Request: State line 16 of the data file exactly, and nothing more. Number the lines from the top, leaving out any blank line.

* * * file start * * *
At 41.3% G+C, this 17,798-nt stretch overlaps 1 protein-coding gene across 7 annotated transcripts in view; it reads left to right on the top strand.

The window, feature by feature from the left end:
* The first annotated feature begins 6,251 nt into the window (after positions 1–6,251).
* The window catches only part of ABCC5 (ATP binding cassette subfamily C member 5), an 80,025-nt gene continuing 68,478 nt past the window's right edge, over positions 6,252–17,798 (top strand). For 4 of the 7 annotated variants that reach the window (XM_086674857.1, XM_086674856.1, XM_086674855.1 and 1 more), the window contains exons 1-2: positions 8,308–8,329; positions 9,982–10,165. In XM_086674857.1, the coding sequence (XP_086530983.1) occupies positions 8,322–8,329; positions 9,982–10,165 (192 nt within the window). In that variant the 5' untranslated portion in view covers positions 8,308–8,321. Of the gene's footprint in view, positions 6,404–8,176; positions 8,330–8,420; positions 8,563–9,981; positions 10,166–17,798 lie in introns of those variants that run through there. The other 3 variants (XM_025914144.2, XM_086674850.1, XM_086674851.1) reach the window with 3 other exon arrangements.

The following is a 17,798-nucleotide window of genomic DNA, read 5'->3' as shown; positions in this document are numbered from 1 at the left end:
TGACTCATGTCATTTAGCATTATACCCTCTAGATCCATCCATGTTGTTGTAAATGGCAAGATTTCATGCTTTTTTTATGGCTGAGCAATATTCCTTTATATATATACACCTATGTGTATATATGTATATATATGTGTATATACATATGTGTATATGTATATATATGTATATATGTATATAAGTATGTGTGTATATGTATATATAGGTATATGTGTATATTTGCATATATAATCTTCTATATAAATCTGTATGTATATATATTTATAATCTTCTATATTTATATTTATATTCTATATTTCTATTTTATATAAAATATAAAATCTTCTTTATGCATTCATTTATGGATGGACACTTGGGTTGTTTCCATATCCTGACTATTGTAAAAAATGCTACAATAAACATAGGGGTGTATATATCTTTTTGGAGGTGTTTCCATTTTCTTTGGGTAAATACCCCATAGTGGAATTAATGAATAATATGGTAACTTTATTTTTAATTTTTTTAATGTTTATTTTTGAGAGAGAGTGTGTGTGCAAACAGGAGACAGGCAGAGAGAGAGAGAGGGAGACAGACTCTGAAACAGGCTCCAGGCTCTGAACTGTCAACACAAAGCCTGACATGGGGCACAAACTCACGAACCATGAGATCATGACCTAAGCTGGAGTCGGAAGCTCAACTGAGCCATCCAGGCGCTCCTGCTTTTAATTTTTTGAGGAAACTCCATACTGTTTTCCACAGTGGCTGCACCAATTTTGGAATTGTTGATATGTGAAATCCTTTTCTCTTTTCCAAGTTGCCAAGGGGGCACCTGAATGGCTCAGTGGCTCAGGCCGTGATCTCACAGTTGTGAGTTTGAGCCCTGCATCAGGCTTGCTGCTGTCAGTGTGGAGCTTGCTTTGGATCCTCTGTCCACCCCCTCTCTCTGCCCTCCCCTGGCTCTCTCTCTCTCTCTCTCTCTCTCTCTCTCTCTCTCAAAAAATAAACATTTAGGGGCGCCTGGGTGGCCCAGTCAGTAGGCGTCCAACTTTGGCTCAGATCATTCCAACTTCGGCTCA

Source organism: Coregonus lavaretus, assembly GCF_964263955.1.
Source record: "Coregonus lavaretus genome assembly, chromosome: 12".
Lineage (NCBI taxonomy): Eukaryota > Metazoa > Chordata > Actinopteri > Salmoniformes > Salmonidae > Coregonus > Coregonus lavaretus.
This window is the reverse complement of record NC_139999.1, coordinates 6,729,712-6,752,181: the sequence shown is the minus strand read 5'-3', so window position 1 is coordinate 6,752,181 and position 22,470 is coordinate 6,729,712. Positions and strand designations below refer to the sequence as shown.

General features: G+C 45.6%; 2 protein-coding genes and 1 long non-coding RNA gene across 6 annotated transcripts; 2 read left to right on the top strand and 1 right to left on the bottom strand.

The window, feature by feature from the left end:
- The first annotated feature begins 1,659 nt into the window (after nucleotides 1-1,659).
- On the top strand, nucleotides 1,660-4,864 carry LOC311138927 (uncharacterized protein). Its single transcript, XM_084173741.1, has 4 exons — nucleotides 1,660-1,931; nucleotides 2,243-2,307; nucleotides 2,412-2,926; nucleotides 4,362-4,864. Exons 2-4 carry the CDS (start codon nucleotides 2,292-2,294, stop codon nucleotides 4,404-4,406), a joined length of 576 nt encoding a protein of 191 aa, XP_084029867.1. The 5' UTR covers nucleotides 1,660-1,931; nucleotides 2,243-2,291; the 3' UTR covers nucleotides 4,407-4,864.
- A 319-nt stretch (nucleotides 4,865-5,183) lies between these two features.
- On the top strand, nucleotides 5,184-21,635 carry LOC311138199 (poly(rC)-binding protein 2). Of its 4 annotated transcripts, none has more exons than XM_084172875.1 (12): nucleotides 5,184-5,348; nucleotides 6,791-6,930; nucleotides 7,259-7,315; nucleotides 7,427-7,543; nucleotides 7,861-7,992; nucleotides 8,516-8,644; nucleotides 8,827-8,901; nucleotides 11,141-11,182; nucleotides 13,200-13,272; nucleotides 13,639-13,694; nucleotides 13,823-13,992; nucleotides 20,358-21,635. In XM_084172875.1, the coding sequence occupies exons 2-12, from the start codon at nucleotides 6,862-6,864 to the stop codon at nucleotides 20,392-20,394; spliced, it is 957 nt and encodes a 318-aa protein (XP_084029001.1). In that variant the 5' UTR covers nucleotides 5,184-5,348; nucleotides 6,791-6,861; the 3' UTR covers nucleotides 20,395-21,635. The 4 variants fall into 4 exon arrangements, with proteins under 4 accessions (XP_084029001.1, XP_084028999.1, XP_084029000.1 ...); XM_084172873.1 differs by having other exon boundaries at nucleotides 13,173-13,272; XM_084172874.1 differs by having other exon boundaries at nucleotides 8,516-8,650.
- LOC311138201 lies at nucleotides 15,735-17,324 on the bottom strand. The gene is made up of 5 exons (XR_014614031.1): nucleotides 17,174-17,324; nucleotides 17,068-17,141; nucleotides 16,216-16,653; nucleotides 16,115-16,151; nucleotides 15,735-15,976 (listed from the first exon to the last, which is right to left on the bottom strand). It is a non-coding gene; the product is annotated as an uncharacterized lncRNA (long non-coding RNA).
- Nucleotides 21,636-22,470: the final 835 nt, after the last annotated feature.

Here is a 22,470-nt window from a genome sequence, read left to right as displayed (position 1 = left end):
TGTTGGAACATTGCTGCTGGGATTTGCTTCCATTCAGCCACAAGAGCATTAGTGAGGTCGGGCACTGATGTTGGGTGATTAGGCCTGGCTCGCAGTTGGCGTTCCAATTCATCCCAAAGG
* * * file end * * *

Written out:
- On the top strand, nucleotides 5,184-21,635 carry LOC311138199 (poly(rC)-binding protein 2). Of its 4 annotated transcripts, none has more exons than XM_084172875.1 (12): nucleotides 5,184-5,348; nucleotides 6,791-6,930; nucleotides 7,259-7,315; nucleotides 7,427-7,543; nucleotides 7,861-7,992; nucleotides 8,516-8,644; nucleotides 8,827-8,901; nucleotides 11,141-11,182; nucleotides 13,200-13,272; nucleotides 13,639-13,694; nucleotides 13,823-13,992; nucleotides 20,358-21,635. In XM_084172875.1, the coding sequence occupies exons 2-12, from the start codon at nucleotides 6,862-6,864 to the stop codon at nucleotides 20,392-20,394; spliced, it is 957 nt and encodes a 318-aa protein (XP_084029001.1). In that variant the 5' UTR covers nucleotides 5,184-5,348; nucleotides 6,791-6,861; the 3' UTR covers nucleotides 20,395-21,635. The 4 variants fall into 4 exon arrangements, with proteins under 4 accessions (XP_084029001.1, XP_084028999.1, XP_084029000.1 ...); XM_084172873.1 differs by having other exon boundaries at nucleotides 13,173-13,272; XM_084172874.1 differs by having other exon boundaries at nucleotides 8,516-8,650.